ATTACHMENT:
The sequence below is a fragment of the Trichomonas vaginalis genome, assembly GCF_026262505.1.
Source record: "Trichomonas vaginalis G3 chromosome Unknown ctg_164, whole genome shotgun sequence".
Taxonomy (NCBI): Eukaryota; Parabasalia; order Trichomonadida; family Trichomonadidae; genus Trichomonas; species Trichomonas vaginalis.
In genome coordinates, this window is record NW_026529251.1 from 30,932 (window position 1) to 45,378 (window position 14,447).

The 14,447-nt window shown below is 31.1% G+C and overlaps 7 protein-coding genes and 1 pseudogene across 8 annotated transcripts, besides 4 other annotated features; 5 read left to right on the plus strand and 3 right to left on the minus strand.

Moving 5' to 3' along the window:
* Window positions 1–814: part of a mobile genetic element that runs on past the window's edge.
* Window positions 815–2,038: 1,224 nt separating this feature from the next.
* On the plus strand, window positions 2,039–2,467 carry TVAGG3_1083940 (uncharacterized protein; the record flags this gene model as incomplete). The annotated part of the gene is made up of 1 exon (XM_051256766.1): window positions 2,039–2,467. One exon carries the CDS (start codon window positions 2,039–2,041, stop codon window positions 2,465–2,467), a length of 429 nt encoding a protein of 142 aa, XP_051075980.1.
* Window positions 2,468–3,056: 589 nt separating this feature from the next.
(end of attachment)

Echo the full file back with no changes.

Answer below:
The sequence below is a fragment of the Trichomonas vaginalis genome, assembly GCF_026262505.1.
Source record: "Trichomonas vaginalis G3 chromosome Unknown ctg_164, whole genome shotgun sequence".
Taxonomy (NCBI): Eukaryota; Parabasalia; order Trichomonadida; family Trichomonadidae; genus Trichomonas; species Trichomonas vaginalis.
In genome coordinates, this window is record NW_026529251.1 from 30,932 (window position 1) to 45,378 (window position 14,447).

The 14,447-nt window shown below is 31.1% G+C and overlaps 7 protein-coding genes and 1 pseudogene across 8 annotated transcripts, besides 4 other annotated features; 5 read left to right on the plus strand and 3 right to left on the minus strand.

Moving 5' to 3' along the window:
* Window positions 1–814: part of a mobile genetic element that runs on past the window's edge.
* Window positions 815–2,038: 1,224 nt separating this feature from the next.
* On the plus strand, window positions 2,039–2,467 carry TVAGG3_1083940 (uncharacterized protein; the record flags this gene model as incomplete). The annotated part of the gene is made up of 1 exon (XM_051256766.1): window positions 2,039–2,467. One exon carries the CDS (start codon window positions 2,039–2,041, stop codon window positions 2,465–2,467), a length of 429 nt encoding a protein of 142 aa, XP_051075980.1.
* Window positions 2,468–3,056: 589 nt separating this feature from the next.